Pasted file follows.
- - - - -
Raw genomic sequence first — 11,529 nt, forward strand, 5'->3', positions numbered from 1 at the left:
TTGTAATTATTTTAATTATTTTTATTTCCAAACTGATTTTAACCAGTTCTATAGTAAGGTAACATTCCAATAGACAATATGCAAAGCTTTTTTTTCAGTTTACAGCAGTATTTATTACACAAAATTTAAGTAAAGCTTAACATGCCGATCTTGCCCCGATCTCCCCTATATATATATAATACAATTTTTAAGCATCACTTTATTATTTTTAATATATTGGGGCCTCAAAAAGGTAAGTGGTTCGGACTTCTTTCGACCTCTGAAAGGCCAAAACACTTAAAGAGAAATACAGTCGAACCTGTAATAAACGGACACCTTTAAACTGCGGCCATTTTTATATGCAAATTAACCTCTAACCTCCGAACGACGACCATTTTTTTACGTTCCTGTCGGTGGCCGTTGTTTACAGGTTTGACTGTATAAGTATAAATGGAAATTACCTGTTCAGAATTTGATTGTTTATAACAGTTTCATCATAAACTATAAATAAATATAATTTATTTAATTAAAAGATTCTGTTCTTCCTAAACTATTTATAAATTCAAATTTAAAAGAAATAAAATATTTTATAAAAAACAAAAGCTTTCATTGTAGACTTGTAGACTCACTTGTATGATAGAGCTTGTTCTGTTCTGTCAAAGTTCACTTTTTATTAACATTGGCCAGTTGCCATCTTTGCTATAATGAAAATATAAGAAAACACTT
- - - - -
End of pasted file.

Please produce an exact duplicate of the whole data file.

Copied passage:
Raw genomic sequence first — 11,529 nt, forward strand, 5'->3', positions numbered from 1 at the left:
TTGTAATTATTTTAATTATTTTTATTTCCAAACTGATTTTAACCAGTTCTATAGTAAGGTAACATTCCAATAGACAATATGCAAAGCTTTTTTTTCAGTTTACAGCAGTATTTATTACACAAAATTTAAGTAAAGCTTAACATGCCGATCTTGCCCCGATCTCCCCTATATATATATAATACAATTTTTAAGCATCACTTTATTATTTTTAATATATTGGGGCCTCAAAAAGGTAAGTGGTTCGGACTTCTTTCGACCTCTGAAAGGCCAAAACACTTAAAGAGAAATACAGTCGAACCTGTAATAAACGGACACCTTTAAACTGCGGCCATTTTTATATGCAAATTAACCTCTAACCTCCGAACGACGACCATTTTTTTACGTTCCTGTCGGTGGCCGTTGTTTACAGGTTTGACTGTATAAGTATAAATGGAAATTACCTGTTCAGAATTTGATTGTTTATAACAGTTTCATCATAAACTATAAATAAATATAATTTATTTAATTAAAAGATTCTGTTCTTCCTAAACTATTTATAAATTCAAATTTAAAAGAAATAAAATATTTTATAAAAAACAAAAGCTTTCATTGTAGACTTGTAGACTCACTTGTATGATAGAGCTTGTTCTGTTCTGTCAAAGTTCACTTTTTATTAACATTGGCCAGTTGCCATCTTTGCTATAATGAAAATATAAGAAAACACTT